India | Orissa | Bhubaneswar

Rajarani Temple

Rajarani Temple, in Bhubaneswar, is notable for the absence of a presiding deity. The 11th century temple derived its name from the red-gold sandstone used for its construction, a stone known locally as Rajarani. No pujas are performed here.

Fabulously ornate, the temple tower is famous for the artistic spires. Strewn with elegant and lively sculptures, the temple has beautiful female figurines in amorous dalliance, or engaged in activities such as holding children, looking in mirrors and playing with birds. On the lower register of the tower are the sculptures of eight guards. Beginning from the left of the entrance to the tower and proceeding in a clockwise direction, there are the sculptures of Indra, Agni, Yama, Nirriti, Varuna, Vayu, Kubera, and Ishana (Shiva).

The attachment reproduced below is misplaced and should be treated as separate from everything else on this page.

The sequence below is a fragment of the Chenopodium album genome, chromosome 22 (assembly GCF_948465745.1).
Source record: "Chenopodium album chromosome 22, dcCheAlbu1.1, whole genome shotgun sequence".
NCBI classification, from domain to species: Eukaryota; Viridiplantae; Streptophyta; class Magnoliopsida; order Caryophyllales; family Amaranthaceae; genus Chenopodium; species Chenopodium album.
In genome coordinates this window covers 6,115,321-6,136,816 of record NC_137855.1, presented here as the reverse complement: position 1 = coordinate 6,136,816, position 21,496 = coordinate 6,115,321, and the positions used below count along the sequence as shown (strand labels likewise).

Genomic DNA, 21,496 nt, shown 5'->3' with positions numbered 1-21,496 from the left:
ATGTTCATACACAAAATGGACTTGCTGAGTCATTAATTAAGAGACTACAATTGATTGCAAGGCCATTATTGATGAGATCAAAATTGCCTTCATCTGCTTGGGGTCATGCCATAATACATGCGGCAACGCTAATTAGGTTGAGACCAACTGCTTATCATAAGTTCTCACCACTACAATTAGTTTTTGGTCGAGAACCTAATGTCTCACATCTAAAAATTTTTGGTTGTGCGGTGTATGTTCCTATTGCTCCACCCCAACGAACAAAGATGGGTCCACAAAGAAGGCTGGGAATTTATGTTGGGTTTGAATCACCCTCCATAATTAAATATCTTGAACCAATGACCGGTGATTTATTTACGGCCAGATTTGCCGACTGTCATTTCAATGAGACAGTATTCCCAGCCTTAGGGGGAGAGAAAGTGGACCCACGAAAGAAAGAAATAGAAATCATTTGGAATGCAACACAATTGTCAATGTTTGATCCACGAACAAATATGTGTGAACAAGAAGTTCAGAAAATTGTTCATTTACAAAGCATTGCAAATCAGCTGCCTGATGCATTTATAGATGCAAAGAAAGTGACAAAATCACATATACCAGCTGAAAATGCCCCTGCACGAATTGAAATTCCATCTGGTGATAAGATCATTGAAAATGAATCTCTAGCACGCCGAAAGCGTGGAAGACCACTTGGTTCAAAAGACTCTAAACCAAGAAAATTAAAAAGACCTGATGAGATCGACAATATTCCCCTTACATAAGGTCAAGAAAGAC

The ornate sanctuary, which the Rajarani Temple is famous for, has walls and pillars decorated with beautiful nymphs, amorous couples, lions, elephants and various forms and postures of Yama, the god of death. The sculpture of a pair of dikpals (temple guardians) here is striking.

The temple is located south of the city center against the backdrop of green paddy fields.

Updated on 7th December, 2005
District: Khordha District
Location: Bhubaneswar    


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